• Attic Fans operate year-round and serve to ventilate and reduce heat buildup in your attic only.
  • Whole House Fans operate during only a couple seasons each year and function to ventilate and cool the whole house, including the attic and living spaces.

Then keep the attic fan temperature setting between 100–110 degrees F, and run it during the heat of the day year round.

Whole House Fan vs Attic Fan - Hoffmann Brothers

Common Attic Fan FAQs

Do Attic Fans Really Work?

Yes, attic fans can cool a house down in less than an hour and use less energy than an air conditioner to do it.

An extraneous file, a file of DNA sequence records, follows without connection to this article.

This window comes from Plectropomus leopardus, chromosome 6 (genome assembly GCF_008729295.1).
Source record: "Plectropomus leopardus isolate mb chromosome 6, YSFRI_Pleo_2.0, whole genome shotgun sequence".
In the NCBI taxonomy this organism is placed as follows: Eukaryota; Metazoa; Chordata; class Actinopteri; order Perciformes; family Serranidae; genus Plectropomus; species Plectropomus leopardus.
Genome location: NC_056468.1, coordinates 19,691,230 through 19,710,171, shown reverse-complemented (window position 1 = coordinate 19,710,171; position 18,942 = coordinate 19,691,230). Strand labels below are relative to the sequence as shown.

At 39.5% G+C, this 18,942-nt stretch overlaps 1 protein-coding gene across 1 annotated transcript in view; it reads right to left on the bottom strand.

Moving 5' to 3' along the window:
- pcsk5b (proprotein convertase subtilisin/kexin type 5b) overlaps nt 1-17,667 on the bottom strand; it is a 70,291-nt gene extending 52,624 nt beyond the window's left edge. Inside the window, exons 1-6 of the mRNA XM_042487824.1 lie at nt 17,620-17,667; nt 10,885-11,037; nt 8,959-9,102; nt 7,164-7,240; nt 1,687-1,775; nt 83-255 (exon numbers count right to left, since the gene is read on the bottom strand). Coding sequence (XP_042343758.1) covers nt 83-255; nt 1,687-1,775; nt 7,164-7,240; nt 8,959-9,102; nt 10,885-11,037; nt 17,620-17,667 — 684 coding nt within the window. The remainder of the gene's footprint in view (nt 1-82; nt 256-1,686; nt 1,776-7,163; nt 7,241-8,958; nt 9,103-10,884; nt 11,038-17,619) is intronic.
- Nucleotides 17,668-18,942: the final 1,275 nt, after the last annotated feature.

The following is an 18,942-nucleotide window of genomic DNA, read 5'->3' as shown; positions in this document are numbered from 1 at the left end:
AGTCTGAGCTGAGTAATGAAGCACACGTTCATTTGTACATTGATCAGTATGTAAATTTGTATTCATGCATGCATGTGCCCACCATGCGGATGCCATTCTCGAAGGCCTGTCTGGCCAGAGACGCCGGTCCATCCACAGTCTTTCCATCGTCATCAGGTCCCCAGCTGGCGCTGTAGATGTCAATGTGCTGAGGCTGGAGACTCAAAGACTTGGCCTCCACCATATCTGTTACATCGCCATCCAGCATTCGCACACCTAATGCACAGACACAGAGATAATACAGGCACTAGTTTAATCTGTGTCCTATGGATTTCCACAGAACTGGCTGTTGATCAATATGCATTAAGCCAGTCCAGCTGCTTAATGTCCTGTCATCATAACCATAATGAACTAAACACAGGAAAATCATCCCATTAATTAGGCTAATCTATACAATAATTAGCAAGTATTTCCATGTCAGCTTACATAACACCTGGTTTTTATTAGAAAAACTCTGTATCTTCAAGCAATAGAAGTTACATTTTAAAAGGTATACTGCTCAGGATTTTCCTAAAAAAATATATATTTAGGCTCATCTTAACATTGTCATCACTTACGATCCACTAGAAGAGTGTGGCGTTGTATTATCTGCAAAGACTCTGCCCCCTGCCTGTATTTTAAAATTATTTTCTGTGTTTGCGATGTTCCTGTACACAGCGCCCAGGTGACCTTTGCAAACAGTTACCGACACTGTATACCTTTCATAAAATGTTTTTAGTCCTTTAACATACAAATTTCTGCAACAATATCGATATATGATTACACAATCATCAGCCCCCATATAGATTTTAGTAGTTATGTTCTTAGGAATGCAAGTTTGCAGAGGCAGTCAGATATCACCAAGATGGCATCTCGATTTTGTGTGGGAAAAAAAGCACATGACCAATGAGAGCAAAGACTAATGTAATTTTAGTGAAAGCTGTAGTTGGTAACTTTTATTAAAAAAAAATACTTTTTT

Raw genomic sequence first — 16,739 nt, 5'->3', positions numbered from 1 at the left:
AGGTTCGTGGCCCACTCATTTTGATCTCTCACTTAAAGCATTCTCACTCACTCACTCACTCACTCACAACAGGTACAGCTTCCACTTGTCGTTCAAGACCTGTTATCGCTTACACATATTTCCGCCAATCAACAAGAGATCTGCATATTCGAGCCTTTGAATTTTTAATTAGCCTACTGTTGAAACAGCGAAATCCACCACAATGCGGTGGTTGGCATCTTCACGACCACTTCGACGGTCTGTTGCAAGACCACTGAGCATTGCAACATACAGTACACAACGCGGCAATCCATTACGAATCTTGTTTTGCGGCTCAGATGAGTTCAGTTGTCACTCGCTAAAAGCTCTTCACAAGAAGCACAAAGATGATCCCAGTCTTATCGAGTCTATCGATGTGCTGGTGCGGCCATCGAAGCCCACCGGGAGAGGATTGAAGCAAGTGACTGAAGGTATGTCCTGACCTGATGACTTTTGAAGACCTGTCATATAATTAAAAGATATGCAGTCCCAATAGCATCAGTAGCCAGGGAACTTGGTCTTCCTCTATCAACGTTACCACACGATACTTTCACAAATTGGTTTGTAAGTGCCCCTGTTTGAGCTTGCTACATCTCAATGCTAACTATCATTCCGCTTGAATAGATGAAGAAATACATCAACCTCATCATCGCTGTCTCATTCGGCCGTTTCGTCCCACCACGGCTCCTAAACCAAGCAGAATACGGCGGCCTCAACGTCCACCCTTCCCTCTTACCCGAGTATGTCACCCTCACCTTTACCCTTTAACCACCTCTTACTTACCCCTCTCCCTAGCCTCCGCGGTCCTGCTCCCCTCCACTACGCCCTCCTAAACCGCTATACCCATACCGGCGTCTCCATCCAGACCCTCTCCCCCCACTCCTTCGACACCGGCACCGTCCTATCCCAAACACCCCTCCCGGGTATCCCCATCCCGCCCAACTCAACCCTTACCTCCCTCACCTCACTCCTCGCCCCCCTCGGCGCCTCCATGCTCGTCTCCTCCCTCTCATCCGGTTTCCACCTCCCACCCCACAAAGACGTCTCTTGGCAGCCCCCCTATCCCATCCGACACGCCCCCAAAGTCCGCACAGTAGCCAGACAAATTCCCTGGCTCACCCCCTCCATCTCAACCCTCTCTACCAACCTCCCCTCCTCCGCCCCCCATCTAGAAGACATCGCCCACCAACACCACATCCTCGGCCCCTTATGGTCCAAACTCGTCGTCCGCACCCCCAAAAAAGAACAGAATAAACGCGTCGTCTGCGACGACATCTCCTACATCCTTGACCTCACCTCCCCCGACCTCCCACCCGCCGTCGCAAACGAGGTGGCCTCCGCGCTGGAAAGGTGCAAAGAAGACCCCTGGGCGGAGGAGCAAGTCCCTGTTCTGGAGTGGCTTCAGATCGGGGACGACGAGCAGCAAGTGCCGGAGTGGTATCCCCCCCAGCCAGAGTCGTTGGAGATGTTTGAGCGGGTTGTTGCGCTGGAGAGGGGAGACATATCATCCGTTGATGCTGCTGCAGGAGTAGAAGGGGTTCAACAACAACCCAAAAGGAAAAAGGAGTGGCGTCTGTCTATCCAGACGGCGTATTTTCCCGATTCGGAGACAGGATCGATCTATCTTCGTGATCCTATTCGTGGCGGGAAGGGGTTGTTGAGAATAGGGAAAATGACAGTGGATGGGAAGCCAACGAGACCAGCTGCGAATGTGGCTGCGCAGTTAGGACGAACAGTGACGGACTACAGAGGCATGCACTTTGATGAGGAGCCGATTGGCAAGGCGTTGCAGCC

How Does an Attic Fan Work?

To choose the right power attic ventilator (PAV) and for it to properly function, you must measure and calculate the proper spacing of the fan, vents, and air intake needed. Once the fan is installed and running, the attic fan exhausts the hot, humid air in your attic outside and draws in the cooler, fresh air. This effectively reduces the heat buildup and lowers the temper of your attic.

How to Use an Attic Fan?

To be most effective, make sure your home is equipped with the following:

  • Insulation less than R-19
  • An air sealed attic floor
  • Sufficient ventilation space
  • Well-insulated and sealed attic HVAC equipment

Then keep the attic fan temperature setting between 100–110 degrees F, and run it during the heat of the day year round.

To get started on installing or replacing an attic fan in your St. Louis area home, give Hoffmann Brothers a call today at 314-664-3011.